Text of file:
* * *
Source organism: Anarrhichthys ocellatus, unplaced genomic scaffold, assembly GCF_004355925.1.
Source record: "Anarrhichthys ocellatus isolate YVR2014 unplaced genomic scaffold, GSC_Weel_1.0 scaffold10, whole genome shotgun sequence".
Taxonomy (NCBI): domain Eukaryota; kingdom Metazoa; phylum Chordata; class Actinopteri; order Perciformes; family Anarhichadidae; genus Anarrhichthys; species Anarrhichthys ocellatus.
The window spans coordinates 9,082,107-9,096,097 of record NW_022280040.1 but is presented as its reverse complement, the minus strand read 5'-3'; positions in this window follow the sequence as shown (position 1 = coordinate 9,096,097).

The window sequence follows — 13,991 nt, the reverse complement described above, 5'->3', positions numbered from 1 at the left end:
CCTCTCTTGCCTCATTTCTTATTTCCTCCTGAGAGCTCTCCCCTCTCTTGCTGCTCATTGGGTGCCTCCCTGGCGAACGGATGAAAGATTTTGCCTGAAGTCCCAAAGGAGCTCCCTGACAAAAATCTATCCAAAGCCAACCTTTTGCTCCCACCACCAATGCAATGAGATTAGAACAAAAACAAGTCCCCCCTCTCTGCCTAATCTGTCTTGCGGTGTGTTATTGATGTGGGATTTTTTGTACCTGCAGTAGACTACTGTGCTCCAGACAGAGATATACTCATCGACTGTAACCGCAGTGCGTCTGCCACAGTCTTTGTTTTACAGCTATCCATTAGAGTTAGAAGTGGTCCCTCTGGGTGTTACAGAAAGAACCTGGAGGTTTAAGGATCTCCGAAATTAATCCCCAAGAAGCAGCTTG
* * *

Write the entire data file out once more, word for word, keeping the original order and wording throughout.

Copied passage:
Source organism: Anarrhichthys ocellatus, unplaced genomic scaffold, assembly GCF_004355925.1.
Source record: "Anarrhichthys ocellatus isolate YVR2014 unplaced genomic scaffold, GSC_Weel_1.0 scaffold10, whole genome shotgun sequence".
Taxonomy (NCBI): domain Eukaryota; kingdom Metazoa; phylum Chordata; class Actinopteri; order Perciformes; family Anarhichadidae; genus Anarrhichthys; species Anarrhichthys ocellatus.
The window spans coordinates 9,082,107-9,096,097 of record NW_022280040.1 but is presented as its reverse complement, the minus strand read 5'-3'; positions in this window follow the sequence as shown (position 1 = coordinate 9,096,097).

The window sequence follows — 13,991 nt, the reverse complement described above, 5'->3', positions numbered from 1 at the left end:
CCTCTCTTGCCTCATTTCTTATTTCCTCCTGAGAGCTCTCCCCTCTCTTGCTGCTCATTGGGTGCCTCCCTGGCGAACGGATGAAAGATTTTGCCTGAAGTCCCAAAGGAGCTCCCTGACAAAAATCTATCCAAAGCCAACCTTTTGCTCCCACCACCAATGCAATGAGATTAGAACAAAAACAAGTCCCCCCTCTCTGCCTAATCTGTCTTGCGGTGTGTTATTGATGTGGGATTTTTTGTACCTGCAGTAGACTACTGTGCTCCAGACAGAGATATACTCATCGACTGTAACCGCAGTGCGTCTGCCACAGTCTTTGTTTTACAGCTATCCATTAGAGTTAGAAGTGGTCCCTCTGGGTGTTACAGAAAGAACCTGGAGGTTTAAGGATCTCCGAAATTAATCCCCAAGAAGCAGCTTG